The Ad Tech landscape as a three-headed behemoth, the importance of the human element in advertising, and header bidding adoption. The third installment of the Ad Tech Thought Leadership featuring our COO, Julio Monzon certainly has a lot of gems.
Get into the full interview below!
Can Amazon take Facebook and Google on? How will the Ad Tech landscape look like as a three-headed behemoth?
Amazon tends to undercut to gain market share. I’m not necessarily saying this is the only reason they can take on Facebook and Google, but can they? Absolutely.
If they were to use this traditional strategy, they could bid higher which would drive the price up for Google, Facebook, and other ad networks to bid so it’s only good for the marketplace.
I’ve always been a big fan of more competition for our publisher partners – higher revenue; everyone (on the sell side) wins.
In this increasingly data-driven industry, is the human element slowly disappearing?
I wouldn’t say the human element is necessarily disappearing. Although we’re automating as much as we can, you can’t just get any old engineer to setup everything.
The initial ad tech architecture needs both adops experts and talented engineers. Sidenote, if you can find someone that is the same, then great!
Maintenance of the ad tech architecture involves human involvement as well. You need someone to take a look at the data and use this to make important decisions.
Though an argument can be made that you can automate all of this.
Don’t get me wrong, you should automate everything you can; but in my experience, every publisher is its own monster. You need to find what maximizes your revenues, and some cookie cutter tech cannot outperform the combination of tech+ human decisions that are customized to your specific needs.
Additionally, there are the obvious business reasons that require the human element now more than ever. Relationships with programmatic partners, reporting, setting budgets, the ad tech department working with UX/UI department, and creating a dynamic team culture are all important in AdTech.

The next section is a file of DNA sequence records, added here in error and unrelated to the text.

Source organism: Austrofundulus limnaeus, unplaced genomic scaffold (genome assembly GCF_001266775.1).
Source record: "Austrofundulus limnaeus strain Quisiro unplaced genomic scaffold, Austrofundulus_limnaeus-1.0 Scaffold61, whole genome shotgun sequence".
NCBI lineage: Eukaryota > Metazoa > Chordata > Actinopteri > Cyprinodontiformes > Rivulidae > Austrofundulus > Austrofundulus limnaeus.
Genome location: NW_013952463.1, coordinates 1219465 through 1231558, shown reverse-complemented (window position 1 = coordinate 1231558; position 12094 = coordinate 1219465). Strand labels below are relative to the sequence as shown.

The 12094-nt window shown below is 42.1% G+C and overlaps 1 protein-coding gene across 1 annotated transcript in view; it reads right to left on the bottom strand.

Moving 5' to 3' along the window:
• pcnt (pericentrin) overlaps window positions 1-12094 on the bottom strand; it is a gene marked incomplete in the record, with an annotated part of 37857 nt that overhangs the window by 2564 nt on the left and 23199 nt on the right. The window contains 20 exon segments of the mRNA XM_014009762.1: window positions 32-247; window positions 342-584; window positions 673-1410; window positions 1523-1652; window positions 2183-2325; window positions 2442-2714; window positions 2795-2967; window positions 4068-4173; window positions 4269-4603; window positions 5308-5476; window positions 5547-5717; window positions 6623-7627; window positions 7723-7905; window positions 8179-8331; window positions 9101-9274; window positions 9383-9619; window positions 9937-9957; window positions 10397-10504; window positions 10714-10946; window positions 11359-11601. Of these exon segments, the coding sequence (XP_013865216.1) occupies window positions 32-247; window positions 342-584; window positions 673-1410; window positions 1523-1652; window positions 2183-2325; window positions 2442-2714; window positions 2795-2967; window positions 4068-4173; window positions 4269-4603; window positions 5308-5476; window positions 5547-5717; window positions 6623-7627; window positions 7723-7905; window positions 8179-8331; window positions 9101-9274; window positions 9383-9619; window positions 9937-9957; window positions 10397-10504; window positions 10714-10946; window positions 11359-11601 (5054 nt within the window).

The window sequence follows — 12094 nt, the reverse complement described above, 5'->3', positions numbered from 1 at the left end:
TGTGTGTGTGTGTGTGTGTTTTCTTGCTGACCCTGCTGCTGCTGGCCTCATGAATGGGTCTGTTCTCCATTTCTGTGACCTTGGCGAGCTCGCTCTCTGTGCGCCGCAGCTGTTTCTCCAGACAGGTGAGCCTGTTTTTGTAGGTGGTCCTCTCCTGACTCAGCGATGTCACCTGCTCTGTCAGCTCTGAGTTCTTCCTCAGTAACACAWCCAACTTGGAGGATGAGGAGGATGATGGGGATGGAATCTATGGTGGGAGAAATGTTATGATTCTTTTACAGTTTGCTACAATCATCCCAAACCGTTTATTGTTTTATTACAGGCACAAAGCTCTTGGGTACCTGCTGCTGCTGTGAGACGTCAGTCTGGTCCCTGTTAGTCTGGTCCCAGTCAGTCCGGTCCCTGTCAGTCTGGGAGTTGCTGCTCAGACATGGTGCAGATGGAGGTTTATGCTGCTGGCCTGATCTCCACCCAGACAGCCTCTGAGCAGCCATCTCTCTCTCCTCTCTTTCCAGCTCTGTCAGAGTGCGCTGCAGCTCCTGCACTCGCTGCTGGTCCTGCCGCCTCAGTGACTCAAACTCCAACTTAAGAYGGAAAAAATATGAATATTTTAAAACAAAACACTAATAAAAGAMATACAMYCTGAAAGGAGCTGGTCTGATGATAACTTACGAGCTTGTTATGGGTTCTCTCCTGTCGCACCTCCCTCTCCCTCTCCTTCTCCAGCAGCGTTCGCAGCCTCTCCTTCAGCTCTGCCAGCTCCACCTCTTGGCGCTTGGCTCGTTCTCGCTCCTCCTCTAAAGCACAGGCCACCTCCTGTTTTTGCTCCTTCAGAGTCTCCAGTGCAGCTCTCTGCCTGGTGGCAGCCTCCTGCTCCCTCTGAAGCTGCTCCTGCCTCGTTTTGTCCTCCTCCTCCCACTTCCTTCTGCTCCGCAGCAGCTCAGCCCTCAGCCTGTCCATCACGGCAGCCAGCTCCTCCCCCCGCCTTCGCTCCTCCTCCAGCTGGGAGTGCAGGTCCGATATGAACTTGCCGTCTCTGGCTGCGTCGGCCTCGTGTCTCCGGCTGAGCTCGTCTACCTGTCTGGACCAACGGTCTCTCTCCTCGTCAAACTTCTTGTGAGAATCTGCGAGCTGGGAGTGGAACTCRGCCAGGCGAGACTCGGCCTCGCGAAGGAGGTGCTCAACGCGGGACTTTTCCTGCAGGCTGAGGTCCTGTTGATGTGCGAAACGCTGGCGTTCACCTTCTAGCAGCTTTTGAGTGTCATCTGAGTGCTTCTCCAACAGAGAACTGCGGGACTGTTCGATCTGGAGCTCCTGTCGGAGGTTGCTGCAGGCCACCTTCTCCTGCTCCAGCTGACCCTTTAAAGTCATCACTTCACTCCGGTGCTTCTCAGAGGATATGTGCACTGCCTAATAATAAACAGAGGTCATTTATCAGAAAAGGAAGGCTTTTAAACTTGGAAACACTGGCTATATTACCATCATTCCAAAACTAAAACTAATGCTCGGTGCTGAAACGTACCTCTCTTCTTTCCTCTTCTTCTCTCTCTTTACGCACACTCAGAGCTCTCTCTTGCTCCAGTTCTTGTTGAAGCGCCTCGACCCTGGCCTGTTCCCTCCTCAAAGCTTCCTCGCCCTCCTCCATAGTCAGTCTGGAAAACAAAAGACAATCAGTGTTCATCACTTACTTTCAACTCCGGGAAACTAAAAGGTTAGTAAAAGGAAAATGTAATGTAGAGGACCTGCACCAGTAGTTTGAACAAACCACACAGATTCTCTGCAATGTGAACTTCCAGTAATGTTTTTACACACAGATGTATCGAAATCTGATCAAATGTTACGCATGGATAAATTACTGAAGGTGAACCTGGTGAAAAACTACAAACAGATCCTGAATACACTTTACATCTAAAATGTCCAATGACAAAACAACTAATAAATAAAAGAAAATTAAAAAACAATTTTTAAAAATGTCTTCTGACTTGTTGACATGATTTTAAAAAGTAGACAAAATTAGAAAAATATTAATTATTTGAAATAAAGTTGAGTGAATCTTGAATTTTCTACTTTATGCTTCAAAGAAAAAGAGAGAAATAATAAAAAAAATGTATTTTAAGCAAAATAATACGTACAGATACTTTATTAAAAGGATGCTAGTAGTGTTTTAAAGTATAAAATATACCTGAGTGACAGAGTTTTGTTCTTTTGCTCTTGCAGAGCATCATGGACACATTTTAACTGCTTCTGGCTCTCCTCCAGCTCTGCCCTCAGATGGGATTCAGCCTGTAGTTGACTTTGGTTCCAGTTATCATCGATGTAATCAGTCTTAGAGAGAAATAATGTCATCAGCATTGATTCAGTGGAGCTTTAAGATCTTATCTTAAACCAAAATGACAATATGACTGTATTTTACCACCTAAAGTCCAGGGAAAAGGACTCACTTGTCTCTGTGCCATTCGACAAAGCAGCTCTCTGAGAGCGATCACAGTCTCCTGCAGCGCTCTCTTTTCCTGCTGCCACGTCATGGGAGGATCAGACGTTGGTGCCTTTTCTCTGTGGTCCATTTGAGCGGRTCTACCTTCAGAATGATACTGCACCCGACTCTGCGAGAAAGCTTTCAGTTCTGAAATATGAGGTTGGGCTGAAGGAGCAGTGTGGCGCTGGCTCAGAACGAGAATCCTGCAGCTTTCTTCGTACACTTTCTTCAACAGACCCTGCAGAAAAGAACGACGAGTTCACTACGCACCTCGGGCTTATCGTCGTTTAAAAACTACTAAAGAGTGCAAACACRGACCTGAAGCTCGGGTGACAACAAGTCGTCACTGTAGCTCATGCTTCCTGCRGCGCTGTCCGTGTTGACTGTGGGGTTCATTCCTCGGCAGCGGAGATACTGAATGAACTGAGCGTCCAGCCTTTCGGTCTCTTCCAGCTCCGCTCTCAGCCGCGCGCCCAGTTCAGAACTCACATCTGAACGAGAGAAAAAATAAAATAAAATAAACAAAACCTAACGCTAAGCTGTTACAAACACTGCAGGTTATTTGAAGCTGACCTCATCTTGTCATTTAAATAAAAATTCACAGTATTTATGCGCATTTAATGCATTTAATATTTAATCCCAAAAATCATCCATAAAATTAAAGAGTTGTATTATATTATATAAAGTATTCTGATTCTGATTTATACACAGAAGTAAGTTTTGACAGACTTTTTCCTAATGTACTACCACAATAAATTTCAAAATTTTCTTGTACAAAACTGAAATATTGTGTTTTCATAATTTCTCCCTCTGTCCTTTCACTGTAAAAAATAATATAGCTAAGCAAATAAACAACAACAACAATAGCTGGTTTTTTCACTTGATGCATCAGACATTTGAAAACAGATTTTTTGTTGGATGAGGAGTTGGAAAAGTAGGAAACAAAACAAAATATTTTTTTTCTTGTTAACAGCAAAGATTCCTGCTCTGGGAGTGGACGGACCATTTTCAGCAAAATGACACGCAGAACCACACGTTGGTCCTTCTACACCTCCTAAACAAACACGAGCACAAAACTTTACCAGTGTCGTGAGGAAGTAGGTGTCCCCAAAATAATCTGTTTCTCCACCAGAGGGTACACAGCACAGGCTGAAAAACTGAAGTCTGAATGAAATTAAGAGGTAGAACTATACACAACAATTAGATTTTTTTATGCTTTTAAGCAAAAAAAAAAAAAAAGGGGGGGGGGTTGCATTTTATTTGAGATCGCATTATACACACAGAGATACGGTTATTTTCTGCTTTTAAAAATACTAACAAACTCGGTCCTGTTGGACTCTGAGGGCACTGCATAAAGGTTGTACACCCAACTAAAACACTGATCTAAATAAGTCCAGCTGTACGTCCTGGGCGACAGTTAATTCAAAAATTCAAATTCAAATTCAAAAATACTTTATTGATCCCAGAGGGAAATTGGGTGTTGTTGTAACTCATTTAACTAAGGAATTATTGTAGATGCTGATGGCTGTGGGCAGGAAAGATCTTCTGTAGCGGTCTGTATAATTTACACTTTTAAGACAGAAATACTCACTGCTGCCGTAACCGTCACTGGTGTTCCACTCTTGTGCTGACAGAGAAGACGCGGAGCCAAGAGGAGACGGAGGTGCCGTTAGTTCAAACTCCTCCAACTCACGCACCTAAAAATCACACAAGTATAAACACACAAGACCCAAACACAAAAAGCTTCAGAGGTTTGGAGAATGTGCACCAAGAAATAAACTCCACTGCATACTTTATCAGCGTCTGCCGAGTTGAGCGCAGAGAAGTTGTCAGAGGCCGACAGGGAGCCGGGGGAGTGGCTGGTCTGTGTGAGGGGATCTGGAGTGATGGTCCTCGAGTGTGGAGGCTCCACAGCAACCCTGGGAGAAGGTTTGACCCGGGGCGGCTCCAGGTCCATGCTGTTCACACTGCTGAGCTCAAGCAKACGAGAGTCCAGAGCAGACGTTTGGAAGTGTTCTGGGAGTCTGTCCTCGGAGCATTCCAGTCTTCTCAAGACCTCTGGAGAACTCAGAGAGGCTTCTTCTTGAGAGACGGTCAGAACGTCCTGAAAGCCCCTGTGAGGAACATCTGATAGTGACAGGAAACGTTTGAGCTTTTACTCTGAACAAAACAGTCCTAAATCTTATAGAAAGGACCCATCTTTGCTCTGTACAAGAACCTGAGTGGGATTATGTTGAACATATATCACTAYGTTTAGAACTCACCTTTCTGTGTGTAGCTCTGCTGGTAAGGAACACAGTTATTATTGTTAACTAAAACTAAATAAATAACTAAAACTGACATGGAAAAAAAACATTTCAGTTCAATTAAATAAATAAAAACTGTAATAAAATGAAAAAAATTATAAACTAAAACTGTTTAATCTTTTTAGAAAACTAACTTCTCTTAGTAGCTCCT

Header Bidding adoption has been remarkable over the past few years. What do you think is driving this innovation from Publishers? What still needs to be done?
Performance is driving this innovation. Header bidding has proved to yield higher performance for the vast majority of publishers who correctly test it.
Whatever vertical you’re in as a publisher, important focuses include business growth, revenue, and other key performance indicators.
Deep dives into header bidding (server to server, EBDA testing vs. HB, timeout testing, ‘footer’ bidding) are all worth exploring because it all can potentially result in much higher revenues and page RPM’s.
As a publisher, you should test what works for you. Some swear by header bidding, others use a combination of HB and EBDA, and it works better than just one or the other.
As I mentioned in the previous answer, each publisher is its own beast. It’s important that publishers test and test until the data shows what works for them.
The three-headed behemoth (Google, Facebook, and Amazon) in Ad Tech will benefit everyone on the sell-side due to increased competition for publishers.
Cookie-cutter tech and automation can never outperform the human element and tech working together in tandem. Lastly, the performance of header bidding has driven remarkable adoption amongst publishers, but publishers must be wary of relying on one solution and keep testing to find what works for their specific online properties.
What are your thoughts on this interview? Do you agree with what Julio said? Tell us in the comments below. 👇